We learned earlier today that the Mets are currently seeking another loan to cover operating expenses. Well, according to David Waldstein of the New York Times, they won’t be able to look to Major League Baseball to stay afloat for the long-term.
The league already extended a $25 million loan to the Mets in November, but Waldstein reports that they won’t make another significant loan to the club.
The two people briefed on the situation said baseball could conceivably re-evaluate its position in the coming months if it thought it needed to protect its larger interests, like trying to avoid a fire sale of one of its elite clubs. In addition, with opening day a month away, baseball could make a modest short-term loan to help the Mets avoid defaulting on certain payments, like player salaries. But it would not be enough to rescue the Mets’ owners in any long-term sense, the people suggested.
“It’s tapped out,” one of the people briefed on the situation said, referring to the availability of more money.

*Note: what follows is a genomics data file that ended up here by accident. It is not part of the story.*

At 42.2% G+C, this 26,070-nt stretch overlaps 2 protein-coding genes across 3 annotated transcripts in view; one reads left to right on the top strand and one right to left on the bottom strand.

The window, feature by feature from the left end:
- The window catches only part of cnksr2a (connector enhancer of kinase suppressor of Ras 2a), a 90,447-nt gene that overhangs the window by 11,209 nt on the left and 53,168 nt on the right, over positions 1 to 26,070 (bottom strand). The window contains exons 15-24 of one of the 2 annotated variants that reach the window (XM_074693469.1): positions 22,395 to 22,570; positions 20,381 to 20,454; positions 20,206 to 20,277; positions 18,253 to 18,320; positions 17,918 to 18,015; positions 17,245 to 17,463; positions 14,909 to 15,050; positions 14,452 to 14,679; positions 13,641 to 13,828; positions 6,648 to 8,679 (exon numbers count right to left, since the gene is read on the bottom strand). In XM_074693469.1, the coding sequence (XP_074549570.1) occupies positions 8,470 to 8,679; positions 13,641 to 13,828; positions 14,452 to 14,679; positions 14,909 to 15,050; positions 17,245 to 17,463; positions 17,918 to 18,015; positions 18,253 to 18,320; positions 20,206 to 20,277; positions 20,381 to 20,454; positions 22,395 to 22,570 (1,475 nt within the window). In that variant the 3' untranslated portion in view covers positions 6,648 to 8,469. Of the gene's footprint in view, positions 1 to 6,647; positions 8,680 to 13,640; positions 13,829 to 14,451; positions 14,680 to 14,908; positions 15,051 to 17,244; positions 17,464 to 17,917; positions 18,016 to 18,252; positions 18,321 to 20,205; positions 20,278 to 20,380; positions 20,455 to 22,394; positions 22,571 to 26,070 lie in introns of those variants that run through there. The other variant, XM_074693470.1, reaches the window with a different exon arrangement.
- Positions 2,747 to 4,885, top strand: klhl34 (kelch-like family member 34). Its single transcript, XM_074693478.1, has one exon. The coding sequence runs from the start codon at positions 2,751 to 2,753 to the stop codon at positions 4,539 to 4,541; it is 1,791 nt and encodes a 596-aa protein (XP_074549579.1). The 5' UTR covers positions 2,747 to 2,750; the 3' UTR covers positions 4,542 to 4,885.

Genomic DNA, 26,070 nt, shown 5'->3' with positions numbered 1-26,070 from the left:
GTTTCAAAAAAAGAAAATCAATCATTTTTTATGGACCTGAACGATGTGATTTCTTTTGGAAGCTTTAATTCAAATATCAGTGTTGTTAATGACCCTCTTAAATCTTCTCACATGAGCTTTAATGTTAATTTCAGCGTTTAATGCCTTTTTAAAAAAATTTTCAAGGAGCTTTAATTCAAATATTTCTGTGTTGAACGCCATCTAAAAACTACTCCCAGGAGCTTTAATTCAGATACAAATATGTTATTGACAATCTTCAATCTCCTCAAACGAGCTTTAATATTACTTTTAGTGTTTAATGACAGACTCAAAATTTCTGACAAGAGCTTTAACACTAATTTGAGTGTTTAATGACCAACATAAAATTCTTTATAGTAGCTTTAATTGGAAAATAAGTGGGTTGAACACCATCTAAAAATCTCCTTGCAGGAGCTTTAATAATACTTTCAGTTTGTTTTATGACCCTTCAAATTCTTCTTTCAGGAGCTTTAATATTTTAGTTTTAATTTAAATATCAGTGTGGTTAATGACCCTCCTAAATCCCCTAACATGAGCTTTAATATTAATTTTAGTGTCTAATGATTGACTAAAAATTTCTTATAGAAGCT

The Mets may end up borrowing against the value of the team in an effort to run out the clock on a potential sale, but I can’t help but feel the Wilpons and Saul Katz are headed down the same road as Tom Hicks from a couple of years ago.
Yankees second baseman Gleyber Torres was born on December 13, 1996. That year, Bartolo Colon (who turns 45 years old on Thursday) was wrapping up a season he spent with Double-A Canton-Akron and Triple-A Buffalo. He would debut in the majors the following April.
In a clash of generations, the 21-year-old Torres and Colon squared off on Monday as the Yankees visited the Rangers. Torres won the battle twice, drilling a two-run home run off of Colon in the second inning and a solo shot off of Colon in the fourth. Colon wound up giving up six runs in total on eight hits (including four homers) and a walk with four strikeouts in 5 1/3 innings.
Here is video of the first homer Torres hit:
Torres is the second-youngest Yankee in club history with a multi-homer game. Mickey Mantle was 20 years and 296 days old when he went yard twice on August 11, 1952. Torres is 21 years, 159 days old. Joe DiMaggio was 21-212 when he hit two on June 24, 1936.
So much for respecting one’s elders. We’re currently seeing a youth movement in baseball. 19-year-old Juan Soto hit his first major league homer on Monday against the Padres. 20-year-olds Ronald Acuña and Mike Soroka debuted for the Braves earlier this year. Could 19-year-old Blue Jays prospect Vladimir Guerrero, Jr. join them soon?